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In the preface to the recipe for Gougère in her highly readable French Provincial Cooking, Elizabeth David warns that making a Gougère is “rather tricky” and counsels perseverance.  What she means by “tricky” is that sometimes a Gougère rises and bakes to just the right degree of crispness and golden color and–when removed from the oven–stays that way.  Sometimes, however, after blooming into a great golden ring in the oven, it subsequently…deflates.

If an oven heats too energetically, the Gougère, left for the full baking time, will darken a little too well before it is fully crisp.  If this befalls your Gougère , it is better taken out of the oven a little early–even though it will flatten a bit–before its crust has definitely turned from a yellow-gold to brown and the bottom develops a burnt taste.

Fear of a flat Gougère should deter no one from this baking venture which is both fun in the doing and a pleasure to eat…nobody focuses on the imperfections of something that tastes so good.

Results that are less than perfect, taken in the right spirit , are a salutary–even an indispensable–part of learning.  Here is what another well-known cook of the 20th century felt about her own mistakes in the kitchen:  “Of course, I made many boo-boos,” said Julia Child. “At first this broke my heart, but then I came to understand that learning how to fix one’s mistakes, or live with them, was an important part of becoming a cook.”

Gougère (for 1 7-inch Ring)

Note: To print this recipe, or any other diplomatickitchen recipe, go to the bottom of the page, at the end of the post, and click on the icon: Print & PDF

Ingredients:

  • 4 ounces of all-purpose Flour, measured and then sifted
  • 1 cup of Milk
  • 2 ounces of Butter, sliced into bits
  • 4 Eggs
  • 3 ounces of Gruyère cheese, grated and 1 ounce of Gruyère cheese cut into little cubes:  The cubes are for sprinkling over the top of the ring before baking.  Emmentaler or a mixture of Emmentaler and Gruyère may be used instead.  American “Swiss” is not a good substitute.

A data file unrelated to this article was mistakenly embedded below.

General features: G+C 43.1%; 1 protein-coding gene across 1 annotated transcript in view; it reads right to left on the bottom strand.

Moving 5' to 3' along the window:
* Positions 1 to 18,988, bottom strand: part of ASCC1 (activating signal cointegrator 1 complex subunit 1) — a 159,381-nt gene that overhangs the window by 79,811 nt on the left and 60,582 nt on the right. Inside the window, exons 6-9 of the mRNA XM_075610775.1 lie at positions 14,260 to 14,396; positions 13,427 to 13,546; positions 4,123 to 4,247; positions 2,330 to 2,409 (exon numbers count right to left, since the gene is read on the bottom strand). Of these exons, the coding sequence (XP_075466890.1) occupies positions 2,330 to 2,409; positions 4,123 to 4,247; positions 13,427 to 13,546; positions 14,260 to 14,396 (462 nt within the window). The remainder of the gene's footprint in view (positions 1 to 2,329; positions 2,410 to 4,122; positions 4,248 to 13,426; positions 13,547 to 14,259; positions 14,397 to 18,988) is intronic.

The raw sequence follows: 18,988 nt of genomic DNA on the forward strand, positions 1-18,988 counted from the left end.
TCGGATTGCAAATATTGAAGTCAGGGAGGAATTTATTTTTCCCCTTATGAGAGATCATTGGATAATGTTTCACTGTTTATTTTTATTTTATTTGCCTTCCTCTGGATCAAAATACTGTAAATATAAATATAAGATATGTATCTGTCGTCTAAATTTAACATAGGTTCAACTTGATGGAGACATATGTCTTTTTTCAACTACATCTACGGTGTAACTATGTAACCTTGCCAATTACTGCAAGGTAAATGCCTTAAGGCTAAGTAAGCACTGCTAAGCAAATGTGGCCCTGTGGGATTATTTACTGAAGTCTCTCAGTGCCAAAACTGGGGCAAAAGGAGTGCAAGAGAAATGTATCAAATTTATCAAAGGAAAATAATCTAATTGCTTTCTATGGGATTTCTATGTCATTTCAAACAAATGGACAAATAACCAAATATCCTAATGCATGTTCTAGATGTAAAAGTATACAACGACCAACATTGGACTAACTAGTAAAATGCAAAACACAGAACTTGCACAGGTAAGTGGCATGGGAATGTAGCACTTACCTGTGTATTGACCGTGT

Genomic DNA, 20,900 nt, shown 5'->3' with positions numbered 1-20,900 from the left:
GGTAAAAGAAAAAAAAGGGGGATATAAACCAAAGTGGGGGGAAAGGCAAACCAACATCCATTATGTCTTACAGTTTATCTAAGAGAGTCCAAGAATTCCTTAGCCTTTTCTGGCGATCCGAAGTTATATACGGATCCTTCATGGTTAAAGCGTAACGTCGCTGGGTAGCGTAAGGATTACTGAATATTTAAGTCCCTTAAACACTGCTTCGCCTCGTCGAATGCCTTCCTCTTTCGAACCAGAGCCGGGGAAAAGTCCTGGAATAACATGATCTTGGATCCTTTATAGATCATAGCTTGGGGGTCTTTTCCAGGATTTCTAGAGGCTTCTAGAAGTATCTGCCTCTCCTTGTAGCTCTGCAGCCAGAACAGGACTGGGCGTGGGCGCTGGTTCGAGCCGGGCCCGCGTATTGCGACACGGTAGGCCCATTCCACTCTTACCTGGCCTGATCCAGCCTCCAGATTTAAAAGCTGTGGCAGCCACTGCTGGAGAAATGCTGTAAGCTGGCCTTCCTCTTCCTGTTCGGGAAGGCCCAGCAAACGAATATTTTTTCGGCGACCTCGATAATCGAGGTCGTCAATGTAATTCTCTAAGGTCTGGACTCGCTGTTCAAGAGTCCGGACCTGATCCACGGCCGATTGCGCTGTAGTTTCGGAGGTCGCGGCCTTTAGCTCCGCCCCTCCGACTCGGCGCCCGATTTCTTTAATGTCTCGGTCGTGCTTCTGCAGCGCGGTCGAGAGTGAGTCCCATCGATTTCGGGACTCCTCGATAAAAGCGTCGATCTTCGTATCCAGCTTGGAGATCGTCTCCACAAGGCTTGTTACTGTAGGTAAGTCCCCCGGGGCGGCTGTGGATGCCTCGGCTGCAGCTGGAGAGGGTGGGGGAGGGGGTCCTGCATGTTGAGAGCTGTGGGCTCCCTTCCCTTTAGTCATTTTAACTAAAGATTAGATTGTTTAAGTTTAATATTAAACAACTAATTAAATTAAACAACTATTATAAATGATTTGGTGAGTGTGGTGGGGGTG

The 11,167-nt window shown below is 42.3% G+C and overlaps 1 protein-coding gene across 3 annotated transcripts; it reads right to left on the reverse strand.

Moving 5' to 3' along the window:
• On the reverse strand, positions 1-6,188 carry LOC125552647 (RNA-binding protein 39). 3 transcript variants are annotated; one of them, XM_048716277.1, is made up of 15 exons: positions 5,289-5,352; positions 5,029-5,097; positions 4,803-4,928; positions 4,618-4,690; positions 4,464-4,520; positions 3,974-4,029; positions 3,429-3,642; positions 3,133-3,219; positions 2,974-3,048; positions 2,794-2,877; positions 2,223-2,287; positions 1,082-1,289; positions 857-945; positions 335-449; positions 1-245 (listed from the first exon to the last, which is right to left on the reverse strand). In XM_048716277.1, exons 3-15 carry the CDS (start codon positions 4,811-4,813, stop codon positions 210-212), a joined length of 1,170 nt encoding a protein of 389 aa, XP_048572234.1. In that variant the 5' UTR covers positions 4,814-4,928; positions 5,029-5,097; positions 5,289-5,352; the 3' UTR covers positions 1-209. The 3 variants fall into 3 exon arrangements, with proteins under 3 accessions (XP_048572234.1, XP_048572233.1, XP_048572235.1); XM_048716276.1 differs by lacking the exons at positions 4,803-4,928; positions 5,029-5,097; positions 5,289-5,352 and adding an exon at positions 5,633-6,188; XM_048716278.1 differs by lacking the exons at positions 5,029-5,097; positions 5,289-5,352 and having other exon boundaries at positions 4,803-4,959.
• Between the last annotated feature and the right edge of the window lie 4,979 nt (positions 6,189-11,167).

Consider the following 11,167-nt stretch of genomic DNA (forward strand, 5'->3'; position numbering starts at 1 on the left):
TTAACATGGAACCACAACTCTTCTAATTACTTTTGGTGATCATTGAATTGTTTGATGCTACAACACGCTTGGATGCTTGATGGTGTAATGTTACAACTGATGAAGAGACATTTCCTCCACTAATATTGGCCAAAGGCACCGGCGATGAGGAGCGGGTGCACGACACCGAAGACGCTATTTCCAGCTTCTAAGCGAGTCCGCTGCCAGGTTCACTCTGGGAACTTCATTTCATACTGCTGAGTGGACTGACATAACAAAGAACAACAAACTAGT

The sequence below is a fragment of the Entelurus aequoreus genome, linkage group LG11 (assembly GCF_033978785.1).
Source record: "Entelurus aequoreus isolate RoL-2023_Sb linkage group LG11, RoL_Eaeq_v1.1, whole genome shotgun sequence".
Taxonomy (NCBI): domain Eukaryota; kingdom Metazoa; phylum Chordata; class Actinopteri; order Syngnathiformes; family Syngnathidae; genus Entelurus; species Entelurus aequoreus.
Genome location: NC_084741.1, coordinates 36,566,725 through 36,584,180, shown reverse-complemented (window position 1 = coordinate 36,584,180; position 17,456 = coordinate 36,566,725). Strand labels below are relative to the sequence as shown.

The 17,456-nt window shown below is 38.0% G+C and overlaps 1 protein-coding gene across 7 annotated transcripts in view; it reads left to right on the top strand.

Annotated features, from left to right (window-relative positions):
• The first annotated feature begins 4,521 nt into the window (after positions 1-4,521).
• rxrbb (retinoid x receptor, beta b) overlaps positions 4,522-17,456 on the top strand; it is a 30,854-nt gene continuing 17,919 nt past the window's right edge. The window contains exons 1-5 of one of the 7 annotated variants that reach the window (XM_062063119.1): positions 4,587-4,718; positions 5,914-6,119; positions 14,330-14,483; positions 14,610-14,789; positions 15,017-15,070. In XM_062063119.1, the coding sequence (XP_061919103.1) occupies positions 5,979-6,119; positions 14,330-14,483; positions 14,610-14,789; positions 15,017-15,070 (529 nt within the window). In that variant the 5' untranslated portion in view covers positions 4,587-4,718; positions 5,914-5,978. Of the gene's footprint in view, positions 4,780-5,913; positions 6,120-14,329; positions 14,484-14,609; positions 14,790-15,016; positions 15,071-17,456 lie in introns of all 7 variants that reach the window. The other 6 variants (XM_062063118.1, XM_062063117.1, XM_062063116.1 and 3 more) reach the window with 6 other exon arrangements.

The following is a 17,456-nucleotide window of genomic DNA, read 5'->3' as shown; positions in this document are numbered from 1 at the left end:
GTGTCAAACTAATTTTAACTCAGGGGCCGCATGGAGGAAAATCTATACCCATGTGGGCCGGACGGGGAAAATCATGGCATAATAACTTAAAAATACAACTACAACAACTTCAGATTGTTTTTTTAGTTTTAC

• 1 teaspoon of Salt
  • freshly ground Black Pepper
  • freshly ground Nutmeg, or about 1/8 of a teaspoon

Equipment:

  • a Baking Sheet
  • a medium-sized Pot with a heavy bottom
  • a piece of Parchment Paper, cut to fit the Baking Sheet
  • a Wooden Spoon, or any other large cooking spoon:  Using a whisk sounds good in theory, but the puff paste will clump inside the wire balloon
  • an Ice Cream or Cookie Scoop is useful for placing balls of the uncooked Gougère puff paste in a ring on the baking sheet, but a spoon will do
  • an Icing Spatula or any broad, flat knife for smoothing and shaping the balls of paste into the form of a ring

1.  Preheat the oven to 375 F.  Streak the baking sheet with butter to hold down the sheet of parchment and lay the parchment paper on it.  Using a couple of bowls as guides, trace a 7-inch ring on the paper, and in the middle of that ring, another ring, 2 and 1/2-inches in diameter.  (The circles are general, not precise, guides for forming the Gougère.):

2.  Place the milk, bits of butter, and salt in the pot, along with a few grinds of pepper.  Bring the mixture quickly to a boil…

…and pour in, all at once, the sifted flour.  Stir the mixture vigorously over medium heat until it comes away from the sides of the pot and forms a ball:

3.  Remove the pot from the heat and add the first egg:

Stir it in completely before adding the next one:

After each addition of an egg, mix it well into the puff paste before putting in the next…until all four eggs have been added:

4.  Stir in the grated cheese and the nutmeg:

5.  With the scoop or a spoon, and using the tracings on the paper as a guide,  place balls of the puff paste around the circumference of the 7-inch circle drawn on the parchment paper…

…then, put the remaining paste by spoonfuls on top of the first ring of balls.  There probably won’t be as much paste for the second layer–place the balls at fairly regular intervals on top of the bottom tier:

6.  Run a spatula or knife along the sides and across the tops of the balls of paste and smooth them together to form a ring:

7.  Sprinkle the small cubes of cheese over the ring:

8.  Bake the Gougère in the 375 F oven for about 45 minutes.  The inner wall of the ring will be firm when it is done.  Take it from the oven…

….and slide it onto a cooling rack:

9.  Cut the Gougère in slices.  It is good both hot and at room temperature:

A Note:  This recipe for Gougère is adapted from the one in Elizabeth David’s French Provincial Cooking.  Julia Child’s remarks come from her entertaining autobiography My Life in France.

A Second Note:  Gougère   is served with aperitifs before lunch in the diplomatickitchen Menu: Lunch from the Grill in the CongoLittle aperitif sausages go well with Gougère.

© Elizabeth Laeuchli, the diplomatickitchen, 2011-2012

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